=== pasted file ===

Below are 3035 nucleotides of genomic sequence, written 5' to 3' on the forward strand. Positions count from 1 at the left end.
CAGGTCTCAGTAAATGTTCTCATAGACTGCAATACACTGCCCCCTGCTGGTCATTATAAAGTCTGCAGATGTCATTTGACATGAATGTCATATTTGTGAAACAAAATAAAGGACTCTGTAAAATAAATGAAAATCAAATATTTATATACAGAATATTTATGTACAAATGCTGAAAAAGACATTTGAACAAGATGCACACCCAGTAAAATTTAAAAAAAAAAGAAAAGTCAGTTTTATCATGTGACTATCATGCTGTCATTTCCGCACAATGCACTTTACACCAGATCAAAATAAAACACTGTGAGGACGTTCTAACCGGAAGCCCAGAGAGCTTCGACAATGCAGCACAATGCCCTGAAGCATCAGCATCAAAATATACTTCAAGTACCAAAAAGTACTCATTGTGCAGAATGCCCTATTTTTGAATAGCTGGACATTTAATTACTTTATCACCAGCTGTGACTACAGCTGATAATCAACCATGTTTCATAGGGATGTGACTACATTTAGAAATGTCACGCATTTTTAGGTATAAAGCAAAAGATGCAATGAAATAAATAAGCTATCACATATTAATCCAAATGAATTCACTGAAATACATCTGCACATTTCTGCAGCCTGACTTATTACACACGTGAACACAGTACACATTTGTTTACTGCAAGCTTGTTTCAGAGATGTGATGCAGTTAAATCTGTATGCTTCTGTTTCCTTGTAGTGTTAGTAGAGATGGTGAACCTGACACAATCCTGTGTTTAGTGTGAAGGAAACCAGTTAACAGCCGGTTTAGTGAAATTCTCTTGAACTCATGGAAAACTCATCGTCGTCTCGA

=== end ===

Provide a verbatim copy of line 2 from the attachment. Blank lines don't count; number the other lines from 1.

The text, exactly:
CAGGTCTCAGTAAATGTTCTCATAGACTGCAATACACTGCCCCCTGCTGGTCATTATAAAGTCTGCAGATGTCATTTGACATGAATGTCATATTTGTGAAACAAAATAAAGGACTCTGTAAAATAAATGAAAATCAAATATTTATATACAGAATATTTATGTACAAATGCTGAAAAAGACATTTGAACAAGATGCACACCCAGTAAAATTTAAAAAAAAAAGAAAAGTCAGTTTTATCATGTGACTATCATGCTGTCATTTCCGCACAATGCACTTTACACCAGATCAAAATAAAACACTGTGAGGACGTTCTAACCGGAAGCCCAGAGAGCTTCGACAATGCAGCACAATGCCCTGAAGCATCAGCATCAAAATATACTTCAAGTACCAAAAAGTACTCATTGTGCAGAATGCCCTATTTTTGAATAGCTGGACATTTAATTACTTTATCACCAGCTGTGACTACAGCTGATAATCAACCATGTTTCATAGGGATGTGACTACATTTAGAAATGTCACGCATTTTTAGGTATAAAGCAAAAGATGCAATGAAATAAATAAGCTATCACATATTAATCCAAATGAATTCACTGAAATACATCTGCACATTTCTGCAGCCTGACTTATTACACACGTGAACACAGTACACATTTGTTTACTGCAAGCTTGTTTCAGAGATGTGATGCAGTTAAATCTGTATGCTTCTGTTTCCTTGTAGTGTTAGTAGAGATGGTGAACCTGACACAATCCTGTGTTTAGTGTGAAGGAAACCAGTTAACAGCCGGTTTAGTGAAATTCTCTTGAACTCATGGAAAACTCATCGTCGTCTCGA